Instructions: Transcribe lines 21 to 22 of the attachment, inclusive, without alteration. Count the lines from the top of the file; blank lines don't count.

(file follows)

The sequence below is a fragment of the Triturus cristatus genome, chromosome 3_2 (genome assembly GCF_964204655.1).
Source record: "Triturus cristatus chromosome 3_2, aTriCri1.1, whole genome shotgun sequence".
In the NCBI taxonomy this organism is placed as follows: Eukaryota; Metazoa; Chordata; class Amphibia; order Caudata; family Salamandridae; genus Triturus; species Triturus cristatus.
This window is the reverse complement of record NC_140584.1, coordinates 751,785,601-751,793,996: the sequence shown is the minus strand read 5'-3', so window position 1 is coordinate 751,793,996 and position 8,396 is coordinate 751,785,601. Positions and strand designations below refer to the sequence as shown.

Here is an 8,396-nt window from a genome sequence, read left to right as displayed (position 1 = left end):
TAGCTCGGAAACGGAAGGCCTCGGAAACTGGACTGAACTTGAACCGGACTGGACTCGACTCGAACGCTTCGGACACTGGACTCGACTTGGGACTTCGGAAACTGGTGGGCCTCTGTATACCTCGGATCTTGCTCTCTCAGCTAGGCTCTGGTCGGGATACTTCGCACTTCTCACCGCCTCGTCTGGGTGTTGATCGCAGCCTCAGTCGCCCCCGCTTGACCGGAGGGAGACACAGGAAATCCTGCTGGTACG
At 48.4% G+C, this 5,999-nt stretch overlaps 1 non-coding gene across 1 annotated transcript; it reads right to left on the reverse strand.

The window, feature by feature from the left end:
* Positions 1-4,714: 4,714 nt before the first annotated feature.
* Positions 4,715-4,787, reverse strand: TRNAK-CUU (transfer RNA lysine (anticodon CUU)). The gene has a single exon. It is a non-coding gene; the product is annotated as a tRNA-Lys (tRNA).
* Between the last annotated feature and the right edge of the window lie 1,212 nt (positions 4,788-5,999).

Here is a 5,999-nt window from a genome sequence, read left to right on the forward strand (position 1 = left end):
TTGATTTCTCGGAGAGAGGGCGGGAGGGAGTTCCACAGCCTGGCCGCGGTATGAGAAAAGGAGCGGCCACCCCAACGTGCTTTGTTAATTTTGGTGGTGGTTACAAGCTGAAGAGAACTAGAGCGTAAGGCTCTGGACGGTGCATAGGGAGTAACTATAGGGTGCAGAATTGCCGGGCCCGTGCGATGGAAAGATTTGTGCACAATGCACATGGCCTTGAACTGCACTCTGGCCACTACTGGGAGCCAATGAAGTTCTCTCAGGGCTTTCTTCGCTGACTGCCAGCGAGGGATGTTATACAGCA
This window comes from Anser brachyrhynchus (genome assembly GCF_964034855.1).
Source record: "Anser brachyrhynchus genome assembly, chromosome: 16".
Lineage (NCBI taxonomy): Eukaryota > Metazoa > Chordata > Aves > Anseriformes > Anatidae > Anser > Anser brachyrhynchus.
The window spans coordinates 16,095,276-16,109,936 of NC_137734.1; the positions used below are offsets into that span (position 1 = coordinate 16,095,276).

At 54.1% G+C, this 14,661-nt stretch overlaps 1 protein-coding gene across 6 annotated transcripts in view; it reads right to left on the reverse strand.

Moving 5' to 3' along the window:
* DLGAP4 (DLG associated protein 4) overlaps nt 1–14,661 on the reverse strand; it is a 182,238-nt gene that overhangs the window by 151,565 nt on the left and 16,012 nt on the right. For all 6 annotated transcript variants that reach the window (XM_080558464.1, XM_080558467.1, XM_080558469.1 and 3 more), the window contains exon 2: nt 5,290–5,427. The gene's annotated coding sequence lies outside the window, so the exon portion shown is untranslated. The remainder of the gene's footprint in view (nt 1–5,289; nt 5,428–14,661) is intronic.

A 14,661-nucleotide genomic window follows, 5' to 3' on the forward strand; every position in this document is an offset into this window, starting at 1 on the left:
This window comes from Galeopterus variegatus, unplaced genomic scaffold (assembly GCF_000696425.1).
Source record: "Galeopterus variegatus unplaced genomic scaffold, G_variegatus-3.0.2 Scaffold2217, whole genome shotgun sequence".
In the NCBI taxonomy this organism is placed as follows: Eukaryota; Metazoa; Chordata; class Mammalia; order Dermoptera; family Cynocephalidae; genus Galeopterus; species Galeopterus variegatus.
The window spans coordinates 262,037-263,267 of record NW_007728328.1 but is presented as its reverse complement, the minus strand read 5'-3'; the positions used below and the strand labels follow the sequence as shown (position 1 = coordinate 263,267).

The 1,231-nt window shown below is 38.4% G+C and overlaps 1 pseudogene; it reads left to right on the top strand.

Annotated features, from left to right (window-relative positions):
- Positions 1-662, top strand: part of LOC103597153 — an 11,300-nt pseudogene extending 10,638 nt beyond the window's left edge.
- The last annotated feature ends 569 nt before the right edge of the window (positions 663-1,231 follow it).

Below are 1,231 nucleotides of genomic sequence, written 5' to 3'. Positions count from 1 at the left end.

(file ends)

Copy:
A 14,661-nucleotide genomic window follows, 5' to 3' on the forward strand; every position in this document is an offset into this window, starting at 1 on the left:
This window comes from Galeopterus variegatus, unplaced genomic scaffold (assembly GCF_000696425.1).